A cancer patient is waiting to learn when she can have the chemotherapy that is keeping her alive after being displaced by Hurricane Ida.
Christy Lorio, 41, was diagnosed with stage IV colorectal cancer in 2018 after suffering a seizure while studying abroad in Ireland.Read More
Lorio is now closing in on two months without her full chemo treatments though, having just returned home after a six-week sojourn in Sedona, Arizona.
During the time she did not receive the immunotherapy drug she takes with her chemotherapy after getting her doctor’s permission.
The New Orleans-based writer and photographer was set to resume her treatments this week when a storm that had failed to draw much notice suddenly strengthened into a category 4 hurricane and took aim at Louisiana.
Lorio is now one of the many who finds herself facing an uncertain future as she is still unsure when residents will even be allowed to return to Louisiana, let alone when she will be able to get her next round of chemo.
“I’m a stage IV cancer patient, which means I’m on chemo for the rest of my life. And I have to get a chemotherapy drug called Avastin, every other week,” explains Lorio.
Further complicating the situation is the fact that it has been close to two months since Lorio last received chemo.
“I was in Arizona for six weeks this summer, and so I wasn’t able to get my Avastin out there with my doctor approving you know taking a break from it so I can enjoy my life,” Lorio tells Survivor Net. “And I really need to have this drug because it helps the chemo work.”
Lorio had initially planned to stay in New Orleans and had her appointment initially rescheduled to Wednesday. She now has no idea when she might be able to make an appointment.
This would make most people justifiably hysterical, but Lorio is far too pragmatic.
“It’s funny because I had a colonoscopy on Friday morning and then I was just really tired because I couldn’t sleep the night before so it took like a five-hour nap during the day,” she says “And in that five-hour nap the hurricane progressed into a category 3, category 4.”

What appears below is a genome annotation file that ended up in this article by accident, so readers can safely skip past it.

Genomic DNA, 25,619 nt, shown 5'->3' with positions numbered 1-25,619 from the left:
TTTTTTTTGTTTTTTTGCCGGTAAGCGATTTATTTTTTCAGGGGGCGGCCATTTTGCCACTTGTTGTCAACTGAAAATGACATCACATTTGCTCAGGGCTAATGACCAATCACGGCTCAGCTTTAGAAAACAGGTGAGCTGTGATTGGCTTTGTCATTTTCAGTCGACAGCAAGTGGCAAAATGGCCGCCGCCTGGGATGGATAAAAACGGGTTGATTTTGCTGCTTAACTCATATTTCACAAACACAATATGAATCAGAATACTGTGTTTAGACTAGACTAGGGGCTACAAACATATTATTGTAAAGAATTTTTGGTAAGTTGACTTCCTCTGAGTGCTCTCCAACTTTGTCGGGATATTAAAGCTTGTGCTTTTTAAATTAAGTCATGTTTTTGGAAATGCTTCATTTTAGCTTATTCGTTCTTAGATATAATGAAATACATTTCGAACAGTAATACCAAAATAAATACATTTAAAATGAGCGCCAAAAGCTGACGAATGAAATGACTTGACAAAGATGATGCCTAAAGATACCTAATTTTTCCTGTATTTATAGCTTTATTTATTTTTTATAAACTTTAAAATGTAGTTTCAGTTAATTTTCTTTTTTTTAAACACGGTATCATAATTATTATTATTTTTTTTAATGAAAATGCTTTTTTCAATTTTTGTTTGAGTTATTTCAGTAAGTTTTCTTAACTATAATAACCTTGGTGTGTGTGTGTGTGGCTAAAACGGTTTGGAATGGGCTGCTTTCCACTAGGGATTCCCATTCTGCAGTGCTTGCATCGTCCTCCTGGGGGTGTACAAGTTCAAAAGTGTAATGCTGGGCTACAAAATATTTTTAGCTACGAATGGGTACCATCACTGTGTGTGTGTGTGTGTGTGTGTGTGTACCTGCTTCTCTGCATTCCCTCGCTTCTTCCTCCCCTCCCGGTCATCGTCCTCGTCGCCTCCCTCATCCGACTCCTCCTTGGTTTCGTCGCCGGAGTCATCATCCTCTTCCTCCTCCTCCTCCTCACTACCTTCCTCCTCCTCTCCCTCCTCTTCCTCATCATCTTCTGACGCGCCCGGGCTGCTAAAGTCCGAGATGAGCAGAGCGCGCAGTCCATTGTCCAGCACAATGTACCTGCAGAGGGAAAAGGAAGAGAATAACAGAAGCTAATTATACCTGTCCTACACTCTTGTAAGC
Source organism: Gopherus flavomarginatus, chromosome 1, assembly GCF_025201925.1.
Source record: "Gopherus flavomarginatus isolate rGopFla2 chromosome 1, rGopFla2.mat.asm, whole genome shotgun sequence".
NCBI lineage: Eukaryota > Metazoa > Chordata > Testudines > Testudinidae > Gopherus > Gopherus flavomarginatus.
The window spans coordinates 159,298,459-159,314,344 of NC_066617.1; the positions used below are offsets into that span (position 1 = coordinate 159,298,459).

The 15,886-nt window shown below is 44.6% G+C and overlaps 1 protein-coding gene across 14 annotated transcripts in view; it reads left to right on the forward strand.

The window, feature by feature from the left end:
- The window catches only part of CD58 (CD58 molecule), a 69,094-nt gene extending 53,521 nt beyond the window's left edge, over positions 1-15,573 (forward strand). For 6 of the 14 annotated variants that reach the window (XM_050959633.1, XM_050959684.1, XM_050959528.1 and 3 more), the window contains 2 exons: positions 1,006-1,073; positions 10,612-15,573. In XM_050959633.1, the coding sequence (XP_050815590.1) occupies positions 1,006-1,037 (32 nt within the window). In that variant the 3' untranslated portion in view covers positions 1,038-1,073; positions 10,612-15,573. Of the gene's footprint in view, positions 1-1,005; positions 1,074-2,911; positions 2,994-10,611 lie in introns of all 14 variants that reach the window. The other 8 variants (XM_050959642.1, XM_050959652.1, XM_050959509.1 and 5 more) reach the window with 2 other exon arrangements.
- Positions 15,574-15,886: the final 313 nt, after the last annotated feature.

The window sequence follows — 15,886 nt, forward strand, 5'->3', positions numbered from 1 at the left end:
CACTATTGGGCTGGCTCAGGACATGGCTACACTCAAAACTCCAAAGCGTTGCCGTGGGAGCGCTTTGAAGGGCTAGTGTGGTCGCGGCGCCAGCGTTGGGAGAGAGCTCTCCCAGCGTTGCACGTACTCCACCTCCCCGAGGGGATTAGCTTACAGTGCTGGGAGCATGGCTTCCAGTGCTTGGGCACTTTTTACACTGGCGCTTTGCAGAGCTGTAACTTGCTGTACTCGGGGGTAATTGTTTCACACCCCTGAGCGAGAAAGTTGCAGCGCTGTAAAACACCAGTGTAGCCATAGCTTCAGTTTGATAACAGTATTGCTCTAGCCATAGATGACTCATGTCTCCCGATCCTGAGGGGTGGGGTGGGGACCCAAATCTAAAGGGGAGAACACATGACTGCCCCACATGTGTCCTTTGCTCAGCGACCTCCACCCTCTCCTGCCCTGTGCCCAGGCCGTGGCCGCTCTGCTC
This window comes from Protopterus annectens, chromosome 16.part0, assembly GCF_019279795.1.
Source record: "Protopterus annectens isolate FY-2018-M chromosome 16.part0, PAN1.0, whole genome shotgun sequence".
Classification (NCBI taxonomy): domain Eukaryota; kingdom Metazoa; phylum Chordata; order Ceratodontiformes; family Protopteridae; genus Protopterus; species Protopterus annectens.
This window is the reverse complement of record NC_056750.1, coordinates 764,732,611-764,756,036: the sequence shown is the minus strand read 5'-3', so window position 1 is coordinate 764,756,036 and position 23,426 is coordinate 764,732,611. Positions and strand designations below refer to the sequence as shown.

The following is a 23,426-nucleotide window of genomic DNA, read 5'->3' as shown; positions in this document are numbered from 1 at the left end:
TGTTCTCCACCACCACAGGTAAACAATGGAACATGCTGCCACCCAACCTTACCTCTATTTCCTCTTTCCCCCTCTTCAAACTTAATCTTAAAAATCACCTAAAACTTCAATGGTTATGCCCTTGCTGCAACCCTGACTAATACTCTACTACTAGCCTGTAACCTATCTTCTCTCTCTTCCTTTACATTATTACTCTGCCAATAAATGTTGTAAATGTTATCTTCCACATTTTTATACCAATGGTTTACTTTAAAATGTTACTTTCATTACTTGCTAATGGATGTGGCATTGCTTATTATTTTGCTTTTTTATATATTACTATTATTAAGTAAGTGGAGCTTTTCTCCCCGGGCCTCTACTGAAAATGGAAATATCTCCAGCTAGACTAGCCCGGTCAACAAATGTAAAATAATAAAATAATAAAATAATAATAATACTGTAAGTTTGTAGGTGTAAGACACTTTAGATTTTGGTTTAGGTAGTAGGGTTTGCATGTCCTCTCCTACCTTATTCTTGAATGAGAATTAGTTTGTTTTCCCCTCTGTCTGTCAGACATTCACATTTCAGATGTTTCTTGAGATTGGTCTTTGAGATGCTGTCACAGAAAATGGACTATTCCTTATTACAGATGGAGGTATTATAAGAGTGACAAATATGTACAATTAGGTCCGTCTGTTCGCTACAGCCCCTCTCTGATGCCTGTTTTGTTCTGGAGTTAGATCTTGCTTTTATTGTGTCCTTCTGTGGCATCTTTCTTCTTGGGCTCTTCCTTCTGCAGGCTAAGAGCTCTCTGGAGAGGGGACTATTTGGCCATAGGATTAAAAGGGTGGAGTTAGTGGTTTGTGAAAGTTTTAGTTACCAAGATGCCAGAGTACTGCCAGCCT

Lorio and her husband were on the fence up through Saturday morning, before eventually deciding to pack the car, grab the dog, and head out of harm’s way.
“This is not my first rodeo. I evacuated from [Hurricane] Katrina 16 years ago, so I knew kind the drill,” says Lorio. “So I brought my chemo pills with me, and because I’m supposed to start taking them on a Wednesday, so I was able to at least, you know, do that.”
She was also hoping to have stitches removed this week from a skin biopsy after learning she had stage 0 melanoma, but that too will have to wait.
Lorio had been diagnosed with melanoma last year, and the biopsy was done to examine a susicious mole.
Instead, Lorio is concentrating on what she can control. After three nights in Birmingham, Alabama, she and her husband are getting ready to travel to Hattiesburg, Mississippi so they can be close to the Lousiana state border when the mandate banning entry is lifted.
The hurricane and evacuation coming as a COVID pandemic rages across the state only makes things more complicated, but as Lorio says: “I just have to live my life.”
She is incredibly cautious about COVID she says, but did still manage to contract the virus in September.
“I was asymptomatic, and I didn’t know. I did in hindsight have some symptoms, because I had gone on a two or three-mile run, and my body felt like I had just run a marathon,” recalls Lorio.
She only discovered this months later when she contacted her survivorship doctor.
“I’m in menopause. I’m 41. I was diagnosed at 38. But I’m in menopause because of pelvic radiation so I said, ‘Hey, should we do a bone density test? I’m feeling really fragile right now,'” says Lorio. “And turns out I had COVID. It showed up on a PET scan, with the ground glass.”
But it will take more than a stage IV diagnosis, canceled chemo appointments, or COVID to keep Lorio down.
“I’m definitely stage IV and, but I went hiking up 10,000 feet last year and this year I had a really difficult backpacking trip in the Grand Canyon, and so I’m fortunate that I’m healthy enough, besides the cancer, to be able to do these things, so I’m going to take advantage of that as long as I can,” says Lorio.
“I literally don’t know when I’m gonna die. I just have to live my life.”